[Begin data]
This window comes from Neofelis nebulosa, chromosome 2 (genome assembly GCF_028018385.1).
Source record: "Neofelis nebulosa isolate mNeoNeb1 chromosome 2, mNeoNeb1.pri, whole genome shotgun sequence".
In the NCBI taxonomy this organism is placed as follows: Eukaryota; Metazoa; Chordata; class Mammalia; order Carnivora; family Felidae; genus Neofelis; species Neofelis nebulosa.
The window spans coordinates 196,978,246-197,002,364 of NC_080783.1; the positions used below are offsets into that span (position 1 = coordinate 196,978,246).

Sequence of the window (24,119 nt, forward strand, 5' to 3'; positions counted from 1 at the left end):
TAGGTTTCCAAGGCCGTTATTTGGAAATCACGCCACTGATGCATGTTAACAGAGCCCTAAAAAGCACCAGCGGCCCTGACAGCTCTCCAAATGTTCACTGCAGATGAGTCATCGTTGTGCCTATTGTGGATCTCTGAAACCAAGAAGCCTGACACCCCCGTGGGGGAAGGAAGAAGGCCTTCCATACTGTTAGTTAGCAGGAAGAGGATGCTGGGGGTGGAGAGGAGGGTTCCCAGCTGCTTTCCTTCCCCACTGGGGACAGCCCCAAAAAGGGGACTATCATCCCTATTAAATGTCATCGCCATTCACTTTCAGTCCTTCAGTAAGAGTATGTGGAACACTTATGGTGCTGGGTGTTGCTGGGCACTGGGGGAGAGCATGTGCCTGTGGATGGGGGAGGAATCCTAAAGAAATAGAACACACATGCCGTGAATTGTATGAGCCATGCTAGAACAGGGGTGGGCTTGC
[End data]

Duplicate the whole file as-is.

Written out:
This window comes from Neofelis nebulosa, chromosome 2 (genome assembly GCF_028018385.1).
Source record: "Neofelis nebulosa isolate mNeoNeb1 chromosome 2, mNeoNeb1.pri, whole genome shotgun sequence".
In the NCBI taxonomy this organism is placed as follows: Eukaryota; Metazoa; Chordata; class Mammalia; order Carnivora; family Felidae; genus Neofelis; species Neofelis nebulosa.
The window spans coordinates 196,978,246-197,002,364 of NC_080783.1; the positions used below are offsets into that span (position 1 = coordinate 196,978,246).

Sequence of the window (24,119 nt, forward strand, 5' to 3'; positions counted from 1 at the left end):
TAGGTTTCCAAGGCCGTTATTTGGAAATCACGCCACTGATGCATGTTAACAGAGCCCTAAAAAGCACCAGCGGCCCTGACAGCTCTCCAAATGTTCACTGCAGATGAGTCATCGTTGTGCCTATTGTGGATCTCTGAAACCAAGAAGCCTGACACCCCCGTGGGGGAAGGAAGAAGGCCTTCCATACTGTTAGTTAGCAGGAAGAGGATGCTGGGGGTGGAGAGGAGGGTTCCCAGCTGCTTTCCTTCCCCACTGGGGACAGCCCCAAAAAGGGGACTATCATCCCTATTAAATGTCATCGCCATTCACTTTCAGTCCTTCAGTAAGAGTATGTGGAACACTTATGGTGCTGGGTGTTGCTGGGCACTGGGGGAGAGCATGTGCCTGTGGATGGGGGAGGAATCCTAAAGAAATAGAACACACATGCCGTGAATTGTATGAGCCATGCTAGAACAGGGGTGGGCTTGC